There is now more of an understanding of why marine fatty acids are so important in the diet of salmon. Nofima scientists found that a high content of DHA contributes to a redder fillet and fewer unwanted dark spots, so-called melanin spots. These spots have to be cut away on the filleting line, and the fillet achieves a lower price.
The content of marine omega-3 has decreased over time with the introduction of plant-based ingredients. To minimize the negative effects of high plant content in feeds, researchers evaluated the benefits of increasing proportions of EPA and DHA.
“We have known for a long time that omega-3 affects color, but which omega-3 fatty acid has an effect and how is new,” said Nofima’s omega-3 scientist, Bente Ruyter. The latest findings from Nofima indicate that DHA actually enters the cells and regulates the synthesis of melanin.
When salmon get an inflammation of the muscle, immune cells, called macrophages, are attracted. These cells produce melanin, which causes dark spots in the fillet. Researchers conducted cell experiments in which they gave DHA to macrophages isolated from the salmon, and initial trials showed reduced melanin production in the cells.
The effect of DHA is also evident in a trial in which salmon were fed diets with low (1-1.3%), medium (1.6%) and high (3.5%) content of marine fatty acids. Salmon that received a higher content of marine fat had better fillet quality in terms of color and a lower occurrence of dark spots. While only 8.6% of farmed salmon fed on high marine fat diet had dark spots, around 20% and higher were found in the groups with diets with low and medium-high fatty acids content.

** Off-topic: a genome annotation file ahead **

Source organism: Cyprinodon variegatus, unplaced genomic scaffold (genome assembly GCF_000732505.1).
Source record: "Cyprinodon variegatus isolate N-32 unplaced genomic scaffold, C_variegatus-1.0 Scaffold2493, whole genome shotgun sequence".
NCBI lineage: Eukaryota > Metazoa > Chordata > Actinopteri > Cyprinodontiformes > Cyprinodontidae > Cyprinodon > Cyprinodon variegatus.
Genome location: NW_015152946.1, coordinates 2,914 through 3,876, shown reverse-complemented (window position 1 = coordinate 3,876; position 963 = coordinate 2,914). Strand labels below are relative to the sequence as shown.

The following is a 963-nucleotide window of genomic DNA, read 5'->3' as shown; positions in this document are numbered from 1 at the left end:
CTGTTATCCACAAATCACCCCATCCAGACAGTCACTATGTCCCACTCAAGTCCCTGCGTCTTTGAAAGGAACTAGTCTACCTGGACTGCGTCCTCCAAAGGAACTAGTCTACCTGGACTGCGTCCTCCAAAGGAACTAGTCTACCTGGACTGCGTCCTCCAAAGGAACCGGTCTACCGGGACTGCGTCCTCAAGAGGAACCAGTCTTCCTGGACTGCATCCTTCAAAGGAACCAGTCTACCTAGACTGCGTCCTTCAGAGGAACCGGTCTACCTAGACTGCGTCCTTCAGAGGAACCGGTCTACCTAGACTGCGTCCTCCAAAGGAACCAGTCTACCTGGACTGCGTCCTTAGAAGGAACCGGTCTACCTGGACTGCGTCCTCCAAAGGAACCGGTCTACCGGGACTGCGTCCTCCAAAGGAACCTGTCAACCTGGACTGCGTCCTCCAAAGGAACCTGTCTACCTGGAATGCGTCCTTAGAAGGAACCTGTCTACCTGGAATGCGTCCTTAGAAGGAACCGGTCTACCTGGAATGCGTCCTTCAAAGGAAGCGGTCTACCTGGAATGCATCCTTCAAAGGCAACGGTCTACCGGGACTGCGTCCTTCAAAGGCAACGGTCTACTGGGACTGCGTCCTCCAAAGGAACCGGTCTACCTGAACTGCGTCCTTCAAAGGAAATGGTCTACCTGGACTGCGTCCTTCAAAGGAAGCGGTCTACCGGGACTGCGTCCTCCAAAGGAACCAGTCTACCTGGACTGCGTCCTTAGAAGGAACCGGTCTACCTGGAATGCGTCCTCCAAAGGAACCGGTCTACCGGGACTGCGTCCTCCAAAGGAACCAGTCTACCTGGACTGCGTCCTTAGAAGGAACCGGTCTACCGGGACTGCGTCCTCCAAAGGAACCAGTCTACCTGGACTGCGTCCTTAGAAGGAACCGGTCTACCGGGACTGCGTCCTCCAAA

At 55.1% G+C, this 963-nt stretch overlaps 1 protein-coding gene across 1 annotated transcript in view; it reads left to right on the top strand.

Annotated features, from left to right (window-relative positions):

Nofima has reported in previous research that if the proportion of marine fat in the feed is around 1.6%, it is considered safe for fish. So far, little has been known about the benefits of including more than 2% in the feed. However, researchers can now answer this question. Salmon fed on a diet with 3.5% marine fatty acids throughout the entire sea phase in net-pens had significantly better growth, welfare, robustness and fillet quality compared to 1-1.6% levels of marine fatty acids.
“Our findings underline the importance of marine fats in maintaining good growth, robustness, welfare and fillet quality in salmon farmed in net-pens,” said Ruyter.
Ruyter emphasizes that marine fatty acids must not necessarily originate from fish oil. There are currently alternative sources of DHA that are suitable, and more are being developed by industry and researchers. Examples of such sources are microalgae, krill or genetically modified plants.
This project involved national and international research partners and industry, such as OptiHealth, SIS Balance and EX-spot, and was financed by the Norwegian Seafood Research Fund (FHF) and the Research Council of Norway.